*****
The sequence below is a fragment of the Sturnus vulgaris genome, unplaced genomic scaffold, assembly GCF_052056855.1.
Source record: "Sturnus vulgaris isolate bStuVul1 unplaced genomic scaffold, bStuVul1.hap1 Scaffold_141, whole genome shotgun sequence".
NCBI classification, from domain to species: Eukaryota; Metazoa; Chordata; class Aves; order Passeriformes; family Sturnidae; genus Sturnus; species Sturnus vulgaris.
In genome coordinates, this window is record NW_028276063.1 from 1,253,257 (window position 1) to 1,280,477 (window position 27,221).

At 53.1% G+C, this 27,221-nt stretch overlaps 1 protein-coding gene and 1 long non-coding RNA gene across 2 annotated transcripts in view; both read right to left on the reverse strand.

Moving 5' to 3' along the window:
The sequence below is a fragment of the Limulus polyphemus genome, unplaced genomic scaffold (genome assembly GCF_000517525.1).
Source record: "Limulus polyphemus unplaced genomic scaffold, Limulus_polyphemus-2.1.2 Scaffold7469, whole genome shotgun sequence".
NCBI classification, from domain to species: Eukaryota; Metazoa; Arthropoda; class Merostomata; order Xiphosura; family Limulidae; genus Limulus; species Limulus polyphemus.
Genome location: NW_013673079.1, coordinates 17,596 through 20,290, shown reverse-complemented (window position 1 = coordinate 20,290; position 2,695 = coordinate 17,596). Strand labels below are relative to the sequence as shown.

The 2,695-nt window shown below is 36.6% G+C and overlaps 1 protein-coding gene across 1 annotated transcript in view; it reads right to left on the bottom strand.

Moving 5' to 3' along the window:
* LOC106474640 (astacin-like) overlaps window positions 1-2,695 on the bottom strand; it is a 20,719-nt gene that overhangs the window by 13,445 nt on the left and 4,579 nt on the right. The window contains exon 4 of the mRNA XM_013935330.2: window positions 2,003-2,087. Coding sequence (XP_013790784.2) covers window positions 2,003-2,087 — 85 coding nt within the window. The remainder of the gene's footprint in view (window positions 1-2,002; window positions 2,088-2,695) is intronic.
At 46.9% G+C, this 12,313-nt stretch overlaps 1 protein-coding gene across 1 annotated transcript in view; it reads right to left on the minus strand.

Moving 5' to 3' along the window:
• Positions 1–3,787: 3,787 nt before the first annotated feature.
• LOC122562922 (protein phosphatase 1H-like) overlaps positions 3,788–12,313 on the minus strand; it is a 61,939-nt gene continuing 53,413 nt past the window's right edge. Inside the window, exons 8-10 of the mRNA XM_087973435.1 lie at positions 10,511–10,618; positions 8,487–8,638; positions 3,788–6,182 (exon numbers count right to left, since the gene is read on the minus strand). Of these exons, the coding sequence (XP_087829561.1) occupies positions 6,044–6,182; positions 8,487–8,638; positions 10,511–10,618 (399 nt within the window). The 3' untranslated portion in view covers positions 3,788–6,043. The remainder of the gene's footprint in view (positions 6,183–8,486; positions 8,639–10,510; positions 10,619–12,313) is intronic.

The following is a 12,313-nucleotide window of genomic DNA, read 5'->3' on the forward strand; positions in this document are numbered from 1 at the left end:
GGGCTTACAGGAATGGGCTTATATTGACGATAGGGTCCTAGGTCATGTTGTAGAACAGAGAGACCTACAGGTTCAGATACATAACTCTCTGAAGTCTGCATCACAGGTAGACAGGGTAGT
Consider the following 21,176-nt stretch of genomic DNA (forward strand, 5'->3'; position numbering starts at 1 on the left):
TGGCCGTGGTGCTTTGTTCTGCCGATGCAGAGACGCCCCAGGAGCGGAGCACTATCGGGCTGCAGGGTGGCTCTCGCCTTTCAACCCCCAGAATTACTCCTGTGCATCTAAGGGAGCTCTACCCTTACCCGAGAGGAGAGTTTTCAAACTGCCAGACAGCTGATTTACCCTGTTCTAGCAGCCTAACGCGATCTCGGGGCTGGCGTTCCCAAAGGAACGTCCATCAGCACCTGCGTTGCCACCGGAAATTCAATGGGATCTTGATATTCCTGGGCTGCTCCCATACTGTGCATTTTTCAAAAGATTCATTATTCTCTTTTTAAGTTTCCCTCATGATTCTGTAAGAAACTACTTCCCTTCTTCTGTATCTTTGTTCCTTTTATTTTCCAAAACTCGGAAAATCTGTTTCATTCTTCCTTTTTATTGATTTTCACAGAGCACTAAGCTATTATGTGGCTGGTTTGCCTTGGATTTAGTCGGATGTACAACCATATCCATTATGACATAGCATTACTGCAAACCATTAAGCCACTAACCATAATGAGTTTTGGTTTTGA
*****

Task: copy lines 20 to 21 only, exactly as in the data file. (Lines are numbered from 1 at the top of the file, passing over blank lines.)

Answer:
Consider the following 21,176-nt stretch of genomic DNA (forward strand, 5'->3'; position numbering starts at 1 on the left):
TGGCCGTGGTGCTTTGTTCTGCCGATGCAGAGACGCCCCAGGAGCGGAGCACTATCGGGCTGCAGGGTGGCTCTCGCCTTTCAACCCCCAGAATTACTCCTGTGCATCTAAGGGAGCTCTACCCTTACCCGAGAGGAGAGTTTTCAAACTGCCAGACAGCTGATTTACCCTGTTCTAGCAGCCTAACGCGATCTCGGGGCTGGCGTTCCCAAAGGAACGTCCATCAGCACCTGCGTTGCCACCGGAAATTCAATGGGATCTTGATATTCCTGGGCTGCTCCCATACTGTGCATTTTTCAAAAGATTCATTATTCTCTTTTTAAGTTTCCCTCATGATTCTGTAAGAAACTACTTCCCTTCTTCTGTATCTTTGTTCCTTTTATTTTCCAAAACTCGGAAAATCTGTTTCATTCTTCCTTTTTATTGATTTTCACAGAGCACTAAGCTATTATGTGGCTGGTTTGCCTTGGATTTAGTCGGATGTACAACCATATCCATTATGACATAGCATTACTGCAAACCATTAAGCCACTAACCATAATGAGTTTTGGTTTTGA